Published: March 14, 2014
Publisher: Farrar, Strous and Giroux
Genre: YA, Fantasy
Pages: 355 (Hardcover)
My Rating: 4.5/5.0
Winning what you want may cost you everything you love.
As a general’s daughter in a vast empire that revels in war and enslaves those it conquers, seventeen-year-old Kestrel has two choices: she can join the military or get married. But Kestrel has other intentions. One day, she is startled to find a kindred spirit in a young slave up for auction.
Arin’s eyes seem to defy everything and everyone. Following her instinct, Kestrel buys him—with unexpected consequences. It’s not long before she has to hide her growing love for Arin. But he, too, has a secret, and Kestrel quickly learns that the price she paid for a fellow human is much higher than she ever could have imagined.
Set in a richly imagined new world, The Winner’s Curse by Marie Rutkoski is a story of deadly games where everything is at stake, and the gamble is whether you will keep your head or lose your heart.
I have put off reading this series for so long because I’m always skeptical of the ravenous fangirl hype that some books get. I thought this would be another stereotypical YA fantasy, just another book in a sea of books. Imagine my surprise when I actually loved it too! Rutkoski’s writing was engaging and she told such an exciting story. My heart was pounding, I ignored people for hours, and AT LAST I finished reading. And then I ordered the rest of the series. I am so addicted and I’m trying really hard not to binge read the whole series because I have other books I need to finish first. Sometimes I admire my self control.
The winner’s curse is when the winner of an auction or bid pays a steep price to obtain the prize. Basically, you lose money even though you got what you wanted. Kestrel is the daughter of the famed Valorian General Trajan who conquered the Herrani people. The Herrani are now enslaved and young, clever Kestrel finds herself in a slave market, bidding on a Herrani man with defiance in his eyes and a blacksmith’s skills. Of course, she pays a great price for the blacksmith. Everyone says has the winner’s curse and then the whispers begin. Why would she pay so much for this man? Society sees a scandal at her every choice, but it doesn’t stop Kestrel from doing what she wants.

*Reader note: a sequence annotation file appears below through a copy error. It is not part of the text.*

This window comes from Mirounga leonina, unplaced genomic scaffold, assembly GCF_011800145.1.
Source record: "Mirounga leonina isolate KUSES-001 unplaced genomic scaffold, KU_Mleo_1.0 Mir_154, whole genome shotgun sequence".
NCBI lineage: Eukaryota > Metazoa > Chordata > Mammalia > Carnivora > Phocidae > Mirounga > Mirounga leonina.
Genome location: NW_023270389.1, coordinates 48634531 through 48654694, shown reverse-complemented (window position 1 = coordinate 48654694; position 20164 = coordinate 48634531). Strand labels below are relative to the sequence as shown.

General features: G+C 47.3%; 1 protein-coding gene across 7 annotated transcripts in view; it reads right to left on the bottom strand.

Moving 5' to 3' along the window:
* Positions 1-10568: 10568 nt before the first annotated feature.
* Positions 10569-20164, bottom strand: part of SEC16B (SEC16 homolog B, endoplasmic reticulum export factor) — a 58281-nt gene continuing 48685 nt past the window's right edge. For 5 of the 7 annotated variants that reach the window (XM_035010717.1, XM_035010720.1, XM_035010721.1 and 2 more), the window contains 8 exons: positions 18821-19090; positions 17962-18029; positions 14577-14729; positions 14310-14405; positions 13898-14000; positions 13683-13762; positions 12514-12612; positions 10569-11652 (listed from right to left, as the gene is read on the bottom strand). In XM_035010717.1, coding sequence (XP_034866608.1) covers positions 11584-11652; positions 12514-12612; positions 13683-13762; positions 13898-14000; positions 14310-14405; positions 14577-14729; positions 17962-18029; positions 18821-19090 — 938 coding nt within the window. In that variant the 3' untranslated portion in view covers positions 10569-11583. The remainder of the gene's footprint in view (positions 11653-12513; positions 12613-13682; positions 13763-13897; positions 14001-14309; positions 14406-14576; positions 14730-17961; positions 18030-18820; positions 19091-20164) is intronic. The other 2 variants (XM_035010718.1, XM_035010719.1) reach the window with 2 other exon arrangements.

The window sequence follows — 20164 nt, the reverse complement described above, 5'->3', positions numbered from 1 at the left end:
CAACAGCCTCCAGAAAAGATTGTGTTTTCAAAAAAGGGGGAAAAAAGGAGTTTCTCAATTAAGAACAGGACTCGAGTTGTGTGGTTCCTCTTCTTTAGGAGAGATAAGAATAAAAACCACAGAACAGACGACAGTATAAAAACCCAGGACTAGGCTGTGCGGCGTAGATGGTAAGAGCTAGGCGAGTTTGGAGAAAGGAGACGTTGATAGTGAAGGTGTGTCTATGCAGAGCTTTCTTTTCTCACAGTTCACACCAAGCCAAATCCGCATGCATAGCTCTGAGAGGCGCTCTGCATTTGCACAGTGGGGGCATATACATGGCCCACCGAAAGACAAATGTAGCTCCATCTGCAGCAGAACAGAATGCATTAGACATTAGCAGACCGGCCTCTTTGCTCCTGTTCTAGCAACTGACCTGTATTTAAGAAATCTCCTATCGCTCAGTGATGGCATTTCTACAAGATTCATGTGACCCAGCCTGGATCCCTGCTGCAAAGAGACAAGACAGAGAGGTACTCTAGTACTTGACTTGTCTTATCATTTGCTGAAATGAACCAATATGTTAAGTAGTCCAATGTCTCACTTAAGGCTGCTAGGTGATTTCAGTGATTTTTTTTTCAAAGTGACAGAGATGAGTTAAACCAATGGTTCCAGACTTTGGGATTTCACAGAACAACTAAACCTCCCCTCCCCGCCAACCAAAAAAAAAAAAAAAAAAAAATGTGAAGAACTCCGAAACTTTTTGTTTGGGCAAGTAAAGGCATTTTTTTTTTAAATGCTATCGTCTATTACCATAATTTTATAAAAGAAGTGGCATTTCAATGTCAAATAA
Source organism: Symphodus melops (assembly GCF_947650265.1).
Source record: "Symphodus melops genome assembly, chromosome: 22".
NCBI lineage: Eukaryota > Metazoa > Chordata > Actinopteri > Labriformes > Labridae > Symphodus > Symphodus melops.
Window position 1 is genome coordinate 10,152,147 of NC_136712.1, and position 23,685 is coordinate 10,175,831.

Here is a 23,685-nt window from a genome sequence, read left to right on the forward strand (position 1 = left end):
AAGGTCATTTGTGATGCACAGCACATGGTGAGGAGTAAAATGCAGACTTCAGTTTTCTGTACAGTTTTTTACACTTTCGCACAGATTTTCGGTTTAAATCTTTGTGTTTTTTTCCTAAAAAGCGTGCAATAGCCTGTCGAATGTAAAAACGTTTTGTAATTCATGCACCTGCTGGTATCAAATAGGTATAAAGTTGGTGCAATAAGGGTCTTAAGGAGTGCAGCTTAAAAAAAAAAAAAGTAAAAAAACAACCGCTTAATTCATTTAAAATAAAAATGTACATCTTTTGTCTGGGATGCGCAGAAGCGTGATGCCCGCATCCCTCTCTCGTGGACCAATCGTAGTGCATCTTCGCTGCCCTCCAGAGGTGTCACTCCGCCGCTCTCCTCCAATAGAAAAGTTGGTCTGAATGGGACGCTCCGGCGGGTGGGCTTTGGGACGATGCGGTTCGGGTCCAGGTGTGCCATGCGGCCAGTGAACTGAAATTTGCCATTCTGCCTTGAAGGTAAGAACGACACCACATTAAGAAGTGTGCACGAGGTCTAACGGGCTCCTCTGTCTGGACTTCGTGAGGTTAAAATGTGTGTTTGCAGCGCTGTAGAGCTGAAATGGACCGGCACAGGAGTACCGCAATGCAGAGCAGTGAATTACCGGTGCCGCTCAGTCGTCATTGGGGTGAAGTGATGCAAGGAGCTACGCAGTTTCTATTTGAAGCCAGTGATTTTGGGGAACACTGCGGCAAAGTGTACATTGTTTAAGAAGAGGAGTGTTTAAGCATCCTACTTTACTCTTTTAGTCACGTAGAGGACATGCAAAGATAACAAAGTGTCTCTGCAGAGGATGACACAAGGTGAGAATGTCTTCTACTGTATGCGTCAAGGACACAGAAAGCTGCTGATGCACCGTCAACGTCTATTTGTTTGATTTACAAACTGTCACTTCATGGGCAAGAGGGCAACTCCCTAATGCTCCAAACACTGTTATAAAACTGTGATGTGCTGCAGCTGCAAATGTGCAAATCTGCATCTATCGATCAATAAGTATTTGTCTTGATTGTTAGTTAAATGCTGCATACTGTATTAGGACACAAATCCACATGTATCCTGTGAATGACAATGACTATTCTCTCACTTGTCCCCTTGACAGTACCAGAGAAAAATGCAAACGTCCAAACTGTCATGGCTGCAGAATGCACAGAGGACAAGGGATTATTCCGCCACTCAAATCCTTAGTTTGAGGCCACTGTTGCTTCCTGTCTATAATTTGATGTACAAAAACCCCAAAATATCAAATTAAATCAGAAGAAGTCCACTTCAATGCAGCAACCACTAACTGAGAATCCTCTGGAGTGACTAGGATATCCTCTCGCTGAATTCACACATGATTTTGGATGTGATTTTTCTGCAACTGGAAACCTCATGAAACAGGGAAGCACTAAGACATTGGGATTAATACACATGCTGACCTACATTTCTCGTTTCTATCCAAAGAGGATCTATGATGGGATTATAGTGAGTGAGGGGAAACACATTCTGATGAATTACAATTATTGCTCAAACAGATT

But wait! THERE’S MORE! Arin (the blacksmith) isn’t just any ol’ common blacksmith- he used to be nobility, though he was a child when the invasion occurred. He’s been planning a rebellion with Cheat, the man who ran the slave auction house and he was specifically marketed to appeal to Kestrel to spy on Trajan’s household. I enjoyed the characters immensely and thought Kestrel and Arin were both clever, though he was subtle and Kestrel liked to show off.
The Valorian society of warriors was interesting- they had little regard for music and fine arts and held martial skills above all else. Kestrel must pick a life in the military without her music or marriage to a man she considers a friend but nothing more, by the age of twenty. The Herrani people value music, are knowledgeable herbalists, and had a golden empire prior to their defeat. They are enslaved, though their masters don’t keep a close eye on their activities, considering they were subjugated fewer than twenty years before. I was surprised by how much this didn’t feel like a young adult genre book- it felt more mature or well developed compared to others of similar theme.
All in all, I was impressed with The Winner’s Curse. It had pretty much everything that I look for in a book, and very little that I didn’t care for. Arin and Kestrel end up being in love, but on different sides of the game board- very predictable, but things like that are like a guilty pleasure. I do wish YA books would take more time in their telling. Things can feel a little hurried, like the escalation of Arin and Kestrel’s feelings for one another and the sudden rebellion.